Wednesday, July 30, 2014

Checkmate in 6



White to move and checkmate in 6.

8/2p5/p7/2p5/kNK5/p7/P7/8 w - - 0 1

Dziewonski, 1855

10 comments:

sivip said...

Nice and completly forced:
1.Nc6 a5 2.Na7 c6 3.Nb5 cxb5+ 4.Kxc5 b4 5.Kc4 b3 6.axb3+

pht said...

I rather early found 1. Kxc5 to be the best looking move.

1. Kxc5 Ka5 (looks best)
2. Nc6+!

It took it's time to find out that this works, since I had started out with excluding the Nc6 move for being stalemating...

2. ... Ka4
3. Kc4! (nice zugzwang) a5 (only move now, both Ka5 and c6 prevented by the knight)
4. Nd4/Ne5 c6
5. Ne2/Nd3 c5
6. Nc3#/Nxc5#

Alternatives on first move:

A)
1. ... a5?
2. Nd5! c6 (only)
3. Nb6#/Nc3#

B)
1. ... c6
2. Nd3! (enforced) Ka5 (2. ... a5 3. Kc4! c5 4. Nxc5# was an important sideline)

Here Nd3 nicely prevents Kb4, allowing white king to do a job on c6 and b6.

3. Kxc6 Ka4 (only)
4. Kb6! a5 (only)
5. Nc5#

Line B here was the one I first saw.
The big problem was when black insisted on repeating with Ka5 and Ka4 and c7 prevented white from playing Kb6.

Therefore after 1. ... Ka5 I had to switch idea completely and play 2. Nc6+ (active knight) instead of 2. Nd3 (active king).

Harry Hariharan said...

One of the toughest problems becuse 6 moves is really a challenge.
In the first round of trials I got mates ranging between 2 and 7 moves, ie., 7 moves generally but there were some variations which took 11 moves.
Finally, I got the solution!
1. Kxc5!!
>A-1....a5.2.Na6.c6.3.Kc4.c5.4.Nxc5#
>B-1....c6.2.Nd3.
>>B1-2...a5.3.Kc4.c5.4.Nxc5#
>>B2-2...Ka5.3.Nc1.Ka4.4.Nb3.a5. 5.Kc4.c5.6.Nxc5#
>C-1...Ka5.2.Nd3.
>>C1-2...c6.3.Nc1.Ka4.4.Nb3.a5. 5.Kc4.c5.6.Nxc5#
>>C2-2...Ka4.3.Nc1.
>>>C21-3...a5.4.Nb3.c6.5.Kc4.c5.6.Nxc5#
>>>C22-3...c6.4.Nb3.a5.5.Kc4.c5.6.Nxc5#
>>>C23-3...Ka5.4.Nb3+.Ka4.5.Kc4.c5. 6.Nxc5#.Ka5.7.Nd7.Ka4.8.Kc5.Ka5. 9.Ne5.Ka4.10.Nc4.a5.11.Nb6#

The only problem I have is that the last variation C23 is a 11 move mate. This I will try to crack. Has anybody else cracked this?

Harry

Yancey Ward said...

As it turns out, this isn't a difficult problem given the mostly forced nature of the solution from the black side.

I could quickly and easily visualize two different mating patterns here, though not quite how to reach them immediately. The first is forcing the black to play a5 with the king on a4, and then mating the immobilized king from either b6, c5, or c3 with the knight. The other is to force the same immobilization, then give up the knight at b5 and then force black to play a pawn to b3 at which time axb3 will provide the mate. While I think I can mate with either of these ideas, the former seems to be at least 11 moves if my work is correct. However, the first move of the second possible solution here is a bit obvious in that it is the move that most quickly forces black to play a5, and the rest is utterly forced:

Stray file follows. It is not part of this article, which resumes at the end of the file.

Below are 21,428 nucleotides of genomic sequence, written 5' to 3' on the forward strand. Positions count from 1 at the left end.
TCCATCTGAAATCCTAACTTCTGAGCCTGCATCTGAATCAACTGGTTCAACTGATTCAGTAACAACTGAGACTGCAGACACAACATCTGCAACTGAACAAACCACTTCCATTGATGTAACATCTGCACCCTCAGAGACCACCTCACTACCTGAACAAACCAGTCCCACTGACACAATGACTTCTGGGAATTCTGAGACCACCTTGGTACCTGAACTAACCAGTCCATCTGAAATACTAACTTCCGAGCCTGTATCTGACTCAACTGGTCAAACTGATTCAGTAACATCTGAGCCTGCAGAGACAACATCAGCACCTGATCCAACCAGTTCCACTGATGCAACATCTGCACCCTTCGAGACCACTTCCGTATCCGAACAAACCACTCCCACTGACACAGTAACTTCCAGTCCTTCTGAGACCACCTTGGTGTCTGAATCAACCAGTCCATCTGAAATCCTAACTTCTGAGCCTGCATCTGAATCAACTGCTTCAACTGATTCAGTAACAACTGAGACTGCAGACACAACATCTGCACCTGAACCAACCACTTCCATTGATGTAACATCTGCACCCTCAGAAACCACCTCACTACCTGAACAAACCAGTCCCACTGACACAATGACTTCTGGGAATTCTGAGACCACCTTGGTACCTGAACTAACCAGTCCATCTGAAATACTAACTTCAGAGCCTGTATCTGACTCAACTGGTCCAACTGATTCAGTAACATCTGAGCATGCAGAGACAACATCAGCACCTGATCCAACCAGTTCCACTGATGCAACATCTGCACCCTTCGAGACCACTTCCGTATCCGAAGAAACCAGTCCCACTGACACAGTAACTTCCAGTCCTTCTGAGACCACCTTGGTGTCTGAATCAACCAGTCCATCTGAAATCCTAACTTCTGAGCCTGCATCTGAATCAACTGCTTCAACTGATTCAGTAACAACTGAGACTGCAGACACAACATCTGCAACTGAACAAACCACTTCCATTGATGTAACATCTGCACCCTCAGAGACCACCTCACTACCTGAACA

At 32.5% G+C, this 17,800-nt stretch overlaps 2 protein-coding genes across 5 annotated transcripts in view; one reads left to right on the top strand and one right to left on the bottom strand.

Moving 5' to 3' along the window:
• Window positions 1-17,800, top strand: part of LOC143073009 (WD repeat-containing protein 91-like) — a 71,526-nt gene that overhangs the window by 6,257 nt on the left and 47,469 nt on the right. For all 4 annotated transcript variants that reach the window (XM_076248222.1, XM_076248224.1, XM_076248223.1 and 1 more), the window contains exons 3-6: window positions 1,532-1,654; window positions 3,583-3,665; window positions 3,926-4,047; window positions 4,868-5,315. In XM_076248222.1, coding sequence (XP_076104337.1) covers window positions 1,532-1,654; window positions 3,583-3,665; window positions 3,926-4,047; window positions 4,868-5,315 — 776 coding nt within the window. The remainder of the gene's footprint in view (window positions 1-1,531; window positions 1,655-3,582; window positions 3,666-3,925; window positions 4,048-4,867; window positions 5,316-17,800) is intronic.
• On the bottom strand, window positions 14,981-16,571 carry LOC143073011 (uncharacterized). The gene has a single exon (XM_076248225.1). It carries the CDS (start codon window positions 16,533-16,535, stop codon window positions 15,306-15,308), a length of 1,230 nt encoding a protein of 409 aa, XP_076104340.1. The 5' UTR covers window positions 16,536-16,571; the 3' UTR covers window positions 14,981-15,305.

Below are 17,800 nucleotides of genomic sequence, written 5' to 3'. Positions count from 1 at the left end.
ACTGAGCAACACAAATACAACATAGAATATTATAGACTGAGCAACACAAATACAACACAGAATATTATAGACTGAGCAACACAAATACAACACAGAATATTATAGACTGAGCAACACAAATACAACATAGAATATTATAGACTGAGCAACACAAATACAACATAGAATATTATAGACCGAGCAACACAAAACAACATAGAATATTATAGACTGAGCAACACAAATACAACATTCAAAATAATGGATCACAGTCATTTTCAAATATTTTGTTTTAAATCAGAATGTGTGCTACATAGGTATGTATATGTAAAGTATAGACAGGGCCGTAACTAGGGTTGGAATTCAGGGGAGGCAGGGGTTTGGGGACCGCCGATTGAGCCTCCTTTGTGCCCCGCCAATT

1. Nc6 a5 (only legal move)
2. Na7!

The hardest part of this problem. Any knight move forces c6, however, if white takes at c5, black is stalemated, and white cannot open the b5 square for black. Given that I had already considered the idea of mating with a pawn move, it was easy to just continue with the only move that allows a knight sacrifice on the b-file on the next move. The rest is forced:

2. .....c6 (only legal move)
3. Nb5!

White can probably win with a move like Kc3 here, but I am not sure of it having not analyzed it to the end: [3.Kc3?! c4 4.Nc6 Kb5 5.Ne5 should be winning]. Continuing:

3. .....cb5 (only legal move)
4. Kc5 b4 (only legal move)
5. Kc4 b3 (only legal move)
6. ab3#

Anonymous said...

Nc6 a5
Na7 c6
Nb5 cb5
Kc5 b4
Kc4 b3
ab3 mate!

PROF.S.G.BHAT said...

Very hard.Knight can not gain a tempo but black has a choice of ...b6 and ...b5 or directly ....b5.
I was trying for N at b3 being captured by black's P and axb3 but such a position never arose.Then I tried giving up N early and trying for axPb3. After 3 hours of dilly dallying I got it.
1.Nc6 a5
2.Na7 c6
3.Nb5 cxb5+
4.Kxc5 b4
5.Kc4 b3
6.axb3#

pht said...

Wow, the line starting with Nc6 is undoubtedly correct, and very elegant!

Zugzwang on 6 moves on a row is really special!

But hard to find though.

I notice that only I and Harry had a more "human" solution here (with many lines)
I even managed to keep it within 6 moves in all lines, but I must probably have missed something then?
Or are there 2 solutions?

My line was:

1. Kxc5 Ka5

Alternative moves seem to loose quicker, but did I miss something on 1. ... a5/c6?

2. Nc6+!

Here Harry's idea 2. Nd3 was wrong.

By playing Nc6 here (one move delayed) a actually get into a zugzwang sequence a bit similar to the main line, but without sacking knight....

2. ... Ka4 (only move)
3. Kc4! a5 (only move)
4. Nd4/Ne5 c6 (only move)
5. Ne2/Nd3/Nd7 c5 (only move)
6. Nc3#/Nxc5#

PROF.S.G.BHAT said...

Dear Yancey, 3.Kc3 will not work because there are only two pieces for white K and N.N can not gain a tempo,King can not have triangulation as black k would escape. so without analyzing any thing i can say there is only one solution.

Yancey Ward said...

Prof SG Bhat,

White can win the endgame in that line, I think. Will look it up in a Nalimov tablebase to be sure.

Yancey Ward said...

Prof,

Ok, I think maybe you meant it isn't a solution, which of course it isn't. I was just pointing out that the white position is winning after 3.Kc3, not that it mates in 6- I was content to let the black king escape in that case, and just demonstrate that white can win all three black pawns while retaining his, which he can very easily.